Vanderbilt Law Review

First Page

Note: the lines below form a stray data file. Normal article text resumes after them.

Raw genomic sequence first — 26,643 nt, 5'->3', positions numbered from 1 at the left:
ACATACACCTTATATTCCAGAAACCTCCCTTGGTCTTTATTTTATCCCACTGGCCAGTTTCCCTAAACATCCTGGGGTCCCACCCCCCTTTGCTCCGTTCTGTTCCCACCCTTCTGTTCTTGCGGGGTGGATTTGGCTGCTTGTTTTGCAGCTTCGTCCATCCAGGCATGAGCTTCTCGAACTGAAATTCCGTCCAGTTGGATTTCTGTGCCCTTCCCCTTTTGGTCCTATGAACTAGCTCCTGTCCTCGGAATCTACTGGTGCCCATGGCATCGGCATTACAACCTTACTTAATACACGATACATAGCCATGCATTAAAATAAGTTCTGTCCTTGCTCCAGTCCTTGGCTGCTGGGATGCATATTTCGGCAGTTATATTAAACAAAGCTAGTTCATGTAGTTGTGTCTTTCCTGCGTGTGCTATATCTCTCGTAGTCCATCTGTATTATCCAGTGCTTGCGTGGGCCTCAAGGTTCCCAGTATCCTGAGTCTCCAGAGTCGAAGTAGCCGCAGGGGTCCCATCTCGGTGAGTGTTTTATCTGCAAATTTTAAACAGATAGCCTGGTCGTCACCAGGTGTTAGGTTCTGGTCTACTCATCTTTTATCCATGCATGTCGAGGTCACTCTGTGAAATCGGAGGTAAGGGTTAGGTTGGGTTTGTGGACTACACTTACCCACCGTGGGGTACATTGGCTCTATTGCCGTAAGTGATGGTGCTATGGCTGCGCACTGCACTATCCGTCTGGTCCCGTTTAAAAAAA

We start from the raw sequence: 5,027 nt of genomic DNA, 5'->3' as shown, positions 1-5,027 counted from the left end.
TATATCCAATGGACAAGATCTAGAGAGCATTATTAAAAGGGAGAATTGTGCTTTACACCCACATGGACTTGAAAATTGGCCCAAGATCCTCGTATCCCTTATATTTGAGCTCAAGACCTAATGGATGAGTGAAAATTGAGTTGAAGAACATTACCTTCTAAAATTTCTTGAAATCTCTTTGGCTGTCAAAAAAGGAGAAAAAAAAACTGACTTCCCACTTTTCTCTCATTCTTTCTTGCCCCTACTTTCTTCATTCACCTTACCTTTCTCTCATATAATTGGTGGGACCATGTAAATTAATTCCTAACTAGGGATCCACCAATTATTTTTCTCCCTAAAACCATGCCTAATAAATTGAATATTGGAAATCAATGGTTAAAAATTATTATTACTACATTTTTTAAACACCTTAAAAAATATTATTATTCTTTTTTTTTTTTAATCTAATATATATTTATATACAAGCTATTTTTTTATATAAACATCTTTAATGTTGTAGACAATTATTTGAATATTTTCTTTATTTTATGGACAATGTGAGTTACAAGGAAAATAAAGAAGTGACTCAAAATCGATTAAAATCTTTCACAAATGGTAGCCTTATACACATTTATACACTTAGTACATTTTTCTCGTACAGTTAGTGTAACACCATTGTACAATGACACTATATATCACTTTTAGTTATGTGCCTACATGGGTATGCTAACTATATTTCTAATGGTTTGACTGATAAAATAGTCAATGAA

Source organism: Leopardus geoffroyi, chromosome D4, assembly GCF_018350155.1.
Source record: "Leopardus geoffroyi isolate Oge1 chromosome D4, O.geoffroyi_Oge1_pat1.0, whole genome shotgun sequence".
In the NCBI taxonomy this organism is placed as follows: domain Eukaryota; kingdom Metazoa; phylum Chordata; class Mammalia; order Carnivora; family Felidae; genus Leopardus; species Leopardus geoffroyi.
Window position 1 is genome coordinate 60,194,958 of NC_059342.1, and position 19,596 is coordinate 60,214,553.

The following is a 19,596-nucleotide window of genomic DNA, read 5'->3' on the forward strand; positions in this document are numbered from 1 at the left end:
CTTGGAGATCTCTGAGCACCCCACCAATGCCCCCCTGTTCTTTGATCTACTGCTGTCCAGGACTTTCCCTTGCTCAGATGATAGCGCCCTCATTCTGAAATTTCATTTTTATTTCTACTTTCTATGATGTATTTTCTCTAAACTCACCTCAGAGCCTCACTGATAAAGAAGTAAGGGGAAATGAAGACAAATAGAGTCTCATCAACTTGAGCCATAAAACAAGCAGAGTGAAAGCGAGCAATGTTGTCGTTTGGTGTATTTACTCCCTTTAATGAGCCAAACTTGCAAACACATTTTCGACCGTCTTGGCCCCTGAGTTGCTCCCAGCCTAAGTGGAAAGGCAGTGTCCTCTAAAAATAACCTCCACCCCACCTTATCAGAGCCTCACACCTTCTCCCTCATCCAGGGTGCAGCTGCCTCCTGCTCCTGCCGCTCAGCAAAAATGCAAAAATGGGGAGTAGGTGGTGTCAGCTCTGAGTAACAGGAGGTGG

The language of the typical state statute is general and unlimited in terms, as, "a contract," "any tort, "every will , as if the statute should be applied to all cases involving such a matter in the courts of the state. Ordinarily, statutes originate and are drafted with thought only to matters within the state. When the matter in issue occurs wholly or partly in another state, it would be an error to determine the reach and application of the statute merely from the generality of its language. In the absence of specific direction this should be determined in the light of the principles of conflict of laws, which themselves take into account the policy of the local law. This was pointed out in Bearman v. Camatsos, which involved the effect of the foreign probate of a will and which is discussed below.'